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America’s Most Feared Billionaires: Who Are They? How Do They Operate?

America’s Most Feared Billionaires: Who Are They? How Do They Operate?

Nowhere is money more admired than on Wall Street. But in many cases, billionaires are the subject of fear rather than fandom. All it takes is one strong-willed tycoon to turn a major corporation upside down. In recent months Pepsi, Sony, and Dell have all been hijacked by billionaires acting as activist investors. In fact, Activism Monthly says that in just the past three months, 57 companies have been targeted by billionaires, usually through hedge funds.

Activist investors, also known as corporate raiders, identify companies which they believe contain hidden value. Billionaire T. Boone Pickens once said, “It may smell like manure to you, but it smells like money to me.” With activist investing, billionaires like Pickens buy a substantial amount of stock in a company. Then they use their voting rights to start pushing for change in hopes it will unlock a company’s true worth. Billionaire Bill Ackman has said, "The investment business is about being confident enough to know that you’re right and everyone else is wrong.”

Very often activist investment involves ousting leadership. Just this week billionaire Daniel Loeb accused Sony’s management of being “bloated.” He has spent the last several months pushing for the company to separate its struggling electronics unit from the entertainment division. Bold moves like massive layoffs and restructurings are often part of the master plan. Legendary billionaire investor Kirk Kerkorian became known as “the smiling cobra” for his fierce tactics.

Another hallmark of billionaire activists is to be vocal about their complaints. Last week, uber-rich investor David Einhorn said, “In 2006 we compared Microsoft to A-Rod, which was a compliment at the time. In 2013, the comparison is still apt, but it is no longer a compliment.” Earlier this year billionaire Jeff Gundlach sent shares of Chipotle tumbling when he said there was no such thing as a gourmet burrito.

The goal of activist investors is straightforward: get share prices climbing and then cash out with a hefty profit. A classic example involves Ackman. Back in 2006, he bought a 5.4% stake in Wendy’s. Soon after, he pressured the burger chain into spinning off its Tim Hortons doughnuts division. Two months later he sold almost all his shares at a 67% profit. Other investors, however, were left holding little more than the bag. In the two years after Ackman exited Wendy’s the stock dropped 80%.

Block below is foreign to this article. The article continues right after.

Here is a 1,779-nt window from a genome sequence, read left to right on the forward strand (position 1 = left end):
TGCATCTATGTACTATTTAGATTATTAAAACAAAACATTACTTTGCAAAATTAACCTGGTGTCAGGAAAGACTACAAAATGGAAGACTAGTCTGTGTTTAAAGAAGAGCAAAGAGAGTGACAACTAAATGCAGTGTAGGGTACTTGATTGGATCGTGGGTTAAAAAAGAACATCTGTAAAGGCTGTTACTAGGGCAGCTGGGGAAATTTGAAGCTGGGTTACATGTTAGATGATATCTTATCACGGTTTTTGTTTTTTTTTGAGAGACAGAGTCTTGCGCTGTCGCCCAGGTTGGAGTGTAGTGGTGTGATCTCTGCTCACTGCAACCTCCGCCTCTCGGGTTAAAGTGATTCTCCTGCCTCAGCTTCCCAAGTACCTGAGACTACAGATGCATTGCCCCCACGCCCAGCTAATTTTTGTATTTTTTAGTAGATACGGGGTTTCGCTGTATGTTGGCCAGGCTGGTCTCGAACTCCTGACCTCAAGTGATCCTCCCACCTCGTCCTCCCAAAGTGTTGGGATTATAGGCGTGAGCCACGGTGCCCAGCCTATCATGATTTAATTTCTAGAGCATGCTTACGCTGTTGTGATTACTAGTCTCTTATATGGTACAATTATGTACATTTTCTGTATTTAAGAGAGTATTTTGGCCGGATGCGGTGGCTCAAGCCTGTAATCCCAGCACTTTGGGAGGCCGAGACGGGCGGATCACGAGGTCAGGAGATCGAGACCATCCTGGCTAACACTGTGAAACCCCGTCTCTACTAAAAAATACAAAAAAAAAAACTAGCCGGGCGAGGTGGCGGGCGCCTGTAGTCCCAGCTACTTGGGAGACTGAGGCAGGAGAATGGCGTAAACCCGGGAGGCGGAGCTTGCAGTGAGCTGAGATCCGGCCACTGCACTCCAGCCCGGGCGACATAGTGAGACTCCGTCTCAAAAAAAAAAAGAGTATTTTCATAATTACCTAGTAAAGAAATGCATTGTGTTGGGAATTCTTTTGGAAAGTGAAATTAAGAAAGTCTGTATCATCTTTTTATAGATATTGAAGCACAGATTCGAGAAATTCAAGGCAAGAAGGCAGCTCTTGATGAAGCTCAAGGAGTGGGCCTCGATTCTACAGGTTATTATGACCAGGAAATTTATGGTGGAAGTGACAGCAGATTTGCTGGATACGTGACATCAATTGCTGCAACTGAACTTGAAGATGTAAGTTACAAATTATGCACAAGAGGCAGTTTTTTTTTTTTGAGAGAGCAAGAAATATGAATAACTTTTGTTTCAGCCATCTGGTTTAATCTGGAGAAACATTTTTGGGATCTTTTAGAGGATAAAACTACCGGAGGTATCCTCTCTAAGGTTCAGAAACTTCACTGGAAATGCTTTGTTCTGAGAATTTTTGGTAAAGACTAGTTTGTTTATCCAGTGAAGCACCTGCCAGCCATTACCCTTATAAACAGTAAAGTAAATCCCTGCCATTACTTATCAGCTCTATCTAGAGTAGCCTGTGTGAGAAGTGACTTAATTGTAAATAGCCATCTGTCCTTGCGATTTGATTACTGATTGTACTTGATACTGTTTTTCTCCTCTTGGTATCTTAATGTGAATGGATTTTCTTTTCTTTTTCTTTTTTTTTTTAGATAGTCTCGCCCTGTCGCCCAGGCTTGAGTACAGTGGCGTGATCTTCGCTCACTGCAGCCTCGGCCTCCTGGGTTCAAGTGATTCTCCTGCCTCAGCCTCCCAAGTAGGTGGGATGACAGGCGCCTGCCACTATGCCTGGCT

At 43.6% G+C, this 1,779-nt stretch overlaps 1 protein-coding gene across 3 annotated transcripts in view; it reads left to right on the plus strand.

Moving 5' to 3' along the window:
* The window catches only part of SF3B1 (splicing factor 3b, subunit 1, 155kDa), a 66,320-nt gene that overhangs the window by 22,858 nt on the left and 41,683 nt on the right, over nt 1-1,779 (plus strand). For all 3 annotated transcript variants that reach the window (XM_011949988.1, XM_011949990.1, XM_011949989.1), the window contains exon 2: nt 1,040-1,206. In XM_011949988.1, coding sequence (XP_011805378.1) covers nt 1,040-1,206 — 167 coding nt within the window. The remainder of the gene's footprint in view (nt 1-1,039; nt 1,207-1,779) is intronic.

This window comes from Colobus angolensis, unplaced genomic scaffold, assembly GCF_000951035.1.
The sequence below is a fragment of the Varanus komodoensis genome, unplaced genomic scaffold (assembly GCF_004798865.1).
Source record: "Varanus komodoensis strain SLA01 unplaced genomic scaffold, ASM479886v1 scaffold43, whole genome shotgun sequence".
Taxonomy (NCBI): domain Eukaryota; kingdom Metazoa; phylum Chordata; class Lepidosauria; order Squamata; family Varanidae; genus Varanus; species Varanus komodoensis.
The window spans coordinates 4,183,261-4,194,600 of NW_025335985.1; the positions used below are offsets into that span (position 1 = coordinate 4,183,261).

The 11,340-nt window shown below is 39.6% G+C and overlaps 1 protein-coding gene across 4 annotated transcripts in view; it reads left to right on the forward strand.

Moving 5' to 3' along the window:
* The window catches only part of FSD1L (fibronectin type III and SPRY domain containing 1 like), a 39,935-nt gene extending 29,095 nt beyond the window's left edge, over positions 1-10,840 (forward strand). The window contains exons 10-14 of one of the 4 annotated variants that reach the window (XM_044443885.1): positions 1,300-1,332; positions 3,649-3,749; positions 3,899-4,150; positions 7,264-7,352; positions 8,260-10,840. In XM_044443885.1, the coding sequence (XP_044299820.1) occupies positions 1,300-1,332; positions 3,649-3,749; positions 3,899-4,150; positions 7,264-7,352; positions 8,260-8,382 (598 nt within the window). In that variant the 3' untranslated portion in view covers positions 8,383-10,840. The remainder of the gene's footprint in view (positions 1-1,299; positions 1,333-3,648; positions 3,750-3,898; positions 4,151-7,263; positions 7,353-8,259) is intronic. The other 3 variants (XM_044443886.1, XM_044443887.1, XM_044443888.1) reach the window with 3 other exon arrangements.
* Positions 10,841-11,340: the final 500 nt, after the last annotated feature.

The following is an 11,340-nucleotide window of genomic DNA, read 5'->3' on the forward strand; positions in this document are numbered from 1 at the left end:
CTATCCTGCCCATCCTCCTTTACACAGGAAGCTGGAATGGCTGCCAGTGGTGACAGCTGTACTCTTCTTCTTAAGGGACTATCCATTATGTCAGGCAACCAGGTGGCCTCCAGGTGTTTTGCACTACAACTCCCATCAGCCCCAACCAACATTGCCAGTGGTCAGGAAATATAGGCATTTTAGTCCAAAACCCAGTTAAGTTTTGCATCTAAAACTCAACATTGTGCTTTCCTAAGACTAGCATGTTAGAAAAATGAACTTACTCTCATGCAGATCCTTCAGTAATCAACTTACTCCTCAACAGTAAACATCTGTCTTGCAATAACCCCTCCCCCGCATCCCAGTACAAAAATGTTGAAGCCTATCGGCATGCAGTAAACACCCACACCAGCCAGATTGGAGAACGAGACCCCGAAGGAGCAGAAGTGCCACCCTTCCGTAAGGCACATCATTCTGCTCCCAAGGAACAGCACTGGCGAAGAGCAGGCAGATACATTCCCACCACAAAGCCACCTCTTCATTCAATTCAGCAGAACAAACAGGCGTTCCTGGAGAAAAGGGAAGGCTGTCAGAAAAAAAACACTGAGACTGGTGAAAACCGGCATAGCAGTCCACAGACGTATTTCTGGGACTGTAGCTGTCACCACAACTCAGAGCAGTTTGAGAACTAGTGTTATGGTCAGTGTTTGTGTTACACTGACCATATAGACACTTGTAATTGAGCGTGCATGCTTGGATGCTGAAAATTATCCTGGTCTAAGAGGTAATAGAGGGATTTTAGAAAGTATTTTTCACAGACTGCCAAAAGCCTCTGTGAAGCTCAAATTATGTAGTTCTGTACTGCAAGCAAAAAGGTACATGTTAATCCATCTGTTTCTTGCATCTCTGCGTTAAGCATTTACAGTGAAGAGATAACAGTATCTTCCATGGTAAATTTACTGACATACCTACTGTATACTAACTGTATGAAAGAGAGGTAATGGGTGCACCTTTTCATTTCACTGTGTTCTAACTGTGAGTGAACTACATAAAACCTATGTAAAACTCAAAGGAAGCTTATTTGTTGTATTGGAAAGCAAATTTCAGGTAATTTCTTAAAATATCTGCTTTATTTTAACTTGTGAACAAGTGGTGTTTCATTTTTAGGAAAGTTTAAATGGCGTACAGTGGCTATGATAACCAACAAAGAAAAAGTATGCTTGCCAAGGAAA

Another billionaire, Carl Icahn is often blamed for the demise of iconic airline TWA. Back in 1985, Icahn bought 20% of the company. Three years later he took the company private, pocketing close to $469 million in the deal, but leaving the airline $540 million in debt. By 1992, TWA filed for bankruptcy.

So, which billionaires are most feared? And what are some of the companies they are currently trying to control? In the video above, Yahoo! Finance Senior Columnist Mike Santoli tells Hot Stock Minute host Lauren Lyster about three billionaires who stand out in particular.

1.) Carl Icahn: Call him the grandaddy of fear-inducing billionaires. Santoli labels him “one of the more aggressive, abrasive characters out there.” Currently Icahn is challenging a plan to take computer company Dell private again. He recently took to Twitter, blasting founder and CEO Michael Dell in a posting that read, “All would be swell at Dell if Michael and the board bid farewell.” Icahn’s efforts to derail the Dell deal seem to be working. Twice the company has been forced to delay a vote on Mr. Dell’s proposal as investors weigh Icahn’s own plan. Should Icahn prevail, it’s likely that Dell will be booted from the company he built.

2.) Bill Ackman: As the head of Pershing Square Capital Management, billionaire Bill Ackman often takes a different route. He complains to regulators when he disapproves of a company’s activities. “He says, ‘get in here and figure out whether this company is legitimate or not,’” according to Santoli. In the case of supplement maker Herbalife, Santoli says Ackman “sort of had this mega-presentation and said ‘I can detail exactly how this multilevel marketing scheme is really a pyramid scheme.’” So far the biggest thing standing in Ackman’s way has been Icahn who says Herbalife is completely legit.

3.) Nelson Peltz: This billionaire keeps reaching for snack foods. First he forced Kraft to split in two and create the new company Mondelez. Now he’s shaking up Pepsi, calling for the company to spin off its Frito Lay division so it can buy Mondelez. Confusing, right? “I don’t think the logic holds up that much,” says Santoli. In fact, Peltz may simply be looking to profit and run from his own Mondelez mistake. Santoli says, ”I think he really wants an exit for that business.” Interestingly, Peltz’s history with Mondelez’s portfolio goes back even further. In 2008, he pressured Cadbury-Schweppes to separate its snack and beverage divisions. Then Kraft bought out Cadbury.

What can a company do keep activist billionaires at bay? Be bigger than they are. Santoli says, “One of the great advantages of having a huge size corporate-wise is that you can’t have one of these investors come in and buy a stake easily and then rattle the cage.”